and here; https://primotipo.com/2018/08/01/warwick-farm-100-1968-take-three/

but these photographs uploaded by enthusiast Glenn Paine on behalf of the late ‘snapper, Brian Jackson were too good to waste.

(B Jackson)

 

Bartlett and Mildren plotting the next chassis adjustment (B Jackson)

As most of you know, KB graduated to the BT11A after ‘Frank had finished with it’- and went like a jet in it, click here for a story about that; https://primotipo.com/2018/04/27/kbs-first-bathurst-100mph-lap/

The one-off Brabham BT23D Alfa was Alec Mildren’s response to the growth of multi-cylinder engines, as in more than four, in the Tasman Cup, as an Alfa Romeo Dealer Autodelta were more than happy to build some special 2.5 litre versions of their Tipo 33 sportscar V8- that engine story is here; https://primotipo.com/2018/11/30/motori-porno-alfa-romeo-tipo-33-tasman-2-5-litre-v8/

FG looks happy enough, note the ‘Buco’ helmet and driving gloves, Glenn Abbey is the lanky chap attending to the car. BT23D was a one-off but built on Ron Tauranac’s F2 BT23 spaceframe chassis jig. Conventional outboard suspension front and year, no belts- they would become common throughout this year though (B Jackson)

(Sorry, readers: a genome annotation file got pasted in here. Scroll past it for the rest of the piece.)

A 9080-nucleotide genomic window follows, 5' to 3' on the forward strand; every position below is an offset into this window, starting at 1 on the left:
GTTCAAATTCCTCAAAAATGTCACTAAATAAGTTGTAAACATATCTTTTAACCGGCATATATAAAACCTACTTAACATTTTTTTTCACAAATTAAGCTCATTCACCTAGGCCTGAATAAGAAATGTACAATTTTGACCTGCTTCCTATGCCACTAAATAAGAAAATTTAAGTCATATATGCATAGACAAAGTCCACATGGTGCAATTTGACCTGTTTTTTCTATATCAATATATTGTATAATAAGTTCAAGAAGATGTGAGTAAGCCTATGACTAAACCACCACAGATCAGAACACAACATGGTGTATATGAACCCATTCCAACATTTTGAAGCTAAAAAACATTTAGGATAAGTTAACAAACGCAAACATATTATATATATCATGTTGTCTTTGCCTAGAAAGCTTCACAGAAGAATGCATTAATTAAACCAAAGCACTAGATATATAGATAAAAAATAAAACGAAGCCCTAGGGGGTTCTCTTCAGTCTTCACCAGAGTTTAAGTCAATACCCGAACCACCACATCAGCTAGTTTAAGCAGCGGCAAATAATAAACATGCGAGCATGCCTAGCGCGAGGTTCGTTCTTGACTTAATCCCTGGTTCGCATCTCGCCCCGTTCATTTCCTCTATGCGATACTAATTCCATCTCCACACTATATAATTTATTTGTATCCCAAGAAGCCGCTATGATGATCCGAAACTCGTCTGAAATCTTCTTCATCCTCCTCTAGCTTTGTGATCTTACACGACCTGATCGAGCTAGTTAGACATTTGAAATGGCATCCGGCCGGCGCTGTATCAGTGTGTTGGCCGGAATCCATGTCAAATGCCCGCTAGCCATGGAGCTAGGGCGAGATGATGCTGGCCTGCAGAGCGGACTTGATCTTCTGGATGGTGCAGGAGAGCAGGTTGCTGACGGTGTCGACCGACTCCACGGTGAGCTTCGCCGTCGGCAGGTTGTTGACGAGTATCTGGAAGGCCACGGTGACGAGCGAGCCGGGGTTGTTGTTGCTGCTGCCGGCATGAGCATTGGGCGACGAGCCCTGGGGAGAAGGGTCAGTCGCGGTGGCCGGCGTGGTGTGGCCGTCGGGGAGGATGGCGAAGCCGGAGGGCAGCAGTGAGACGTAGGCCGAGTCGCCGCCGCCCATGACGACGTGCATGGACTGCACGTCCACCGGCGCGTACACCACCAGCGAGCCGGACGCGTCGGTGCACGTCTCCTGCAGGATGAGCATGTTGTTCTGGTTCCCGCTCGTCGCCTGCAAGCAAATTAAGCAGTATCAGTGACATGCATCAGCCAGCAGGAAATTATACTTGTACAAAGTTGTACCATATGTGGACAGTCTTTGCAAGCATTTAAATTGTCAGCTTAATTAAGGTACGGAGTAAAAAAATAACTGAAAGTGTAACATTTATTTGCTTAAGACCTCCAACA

Business end- Hewland FG200 five speed transaxle and twin distributors to fire two plugs per cylinder in amongst the shade (B Jackson)

There are not too many folks around at all- perhaps its the Thursday prior to the meeting. A quick look at the Australian Motor Racing Annual race report covers plenty of tyre drama pre-race as a shipment of Goodyears had not arrived in Australia which meant that Goodyear contracted drivers such as FG and Jack Brabham plumped for Firestones come raceday. Both the Mildren cars are fitted with Goodyears in these shots but that delay left ‘Bartlett and Hulme as the only Goodyear equipped cars’.

It wasn’t a great race for the team- KB started from row five with Geoghegan, Lotus 39 Repco and Attwood, BRM P126 V12 and retired with half-shaft failure at Polo on lap 34 whereas FG started from row three alongside Greg Cusack, Brabham BT23A Repco and John Harvey, Brabham BT11A Repco, and, having run as high as fifth retired on lap 40 ‘with a very oily-looking rear end’.